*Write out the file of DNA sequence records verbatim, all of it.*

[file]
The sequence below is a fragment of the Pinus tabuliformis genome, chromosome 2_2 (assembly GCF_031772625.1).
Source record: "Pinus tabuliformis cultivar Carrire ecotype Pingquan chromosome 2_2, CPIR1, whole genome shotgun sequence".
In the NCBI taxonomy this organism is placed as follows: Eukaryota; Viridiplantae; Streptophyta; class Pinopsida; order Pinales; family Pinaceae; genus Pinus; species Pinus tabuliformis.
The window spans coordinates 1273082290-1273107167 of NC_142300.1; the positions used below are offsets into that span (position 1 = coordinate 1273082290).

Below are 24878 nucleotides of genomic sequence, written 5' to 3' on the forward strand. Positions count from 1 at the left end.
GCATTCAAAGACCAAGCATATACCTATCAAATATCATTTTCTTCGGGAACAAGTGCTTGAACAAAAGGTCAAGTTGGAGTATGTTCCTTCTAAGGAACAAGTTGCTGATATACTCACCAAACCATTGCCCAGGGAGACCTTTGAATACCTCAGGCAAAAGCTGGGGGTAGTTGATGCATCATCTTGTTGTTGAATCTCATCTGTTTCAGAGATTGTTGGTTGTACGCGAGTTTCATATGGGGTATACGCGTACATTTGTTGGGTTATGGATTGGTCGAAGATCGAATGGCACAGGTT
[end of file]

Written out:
The sequence below is a fragment of the Pinus tabuliformis genome, chromosome 2_2 (assembly GCF_031772625.1).
Source record: "Pinus tabuliformis cultivar Carrire ecotype Pingquan chromosome 2_2, CPIR1, whole genome shotgun sequence".
In the NCBI taxonomy this organism is placed as follows: Eukaryota; Viridiplantae; Streptophyta; class Pinopsida; order Pinales; family Pinaceae; genus Pinus; species Pinus tabuliformis.
The window spans coordinates 1273082290-1273107167 of NC_142300.1; the positions used below are offsets into that span (position 1 = coordinate 1273082290).

Below are 24878 nucleotides of genomic sequence, written 5' to 3' on the forward strand. Positions count from 1 at the left end.
GCATTCAAAGACCAAGCATATACCTATCAAATATCATTTTCTTCGGGAACAAGTGCTTGAACAAAAGGTCAAGTTGGAGTATGTTCCTTCTAAGGAACAAGTTGCTGATATACTCACCAAACCATTGCCCAGGGAGACCTTTGAATACCTCAGGCAAAAGCTGGGGGTAGTTGATGCATCATCTTGTTGTTGAATCTCATCTGTTTCAGAGATTGTTGGTTGTACGCGAGTTTCATATGGGGTATACGCGTACATTTGTTGGGTTATGGATTGGTCGAAGATCGAATGGCACAGGTT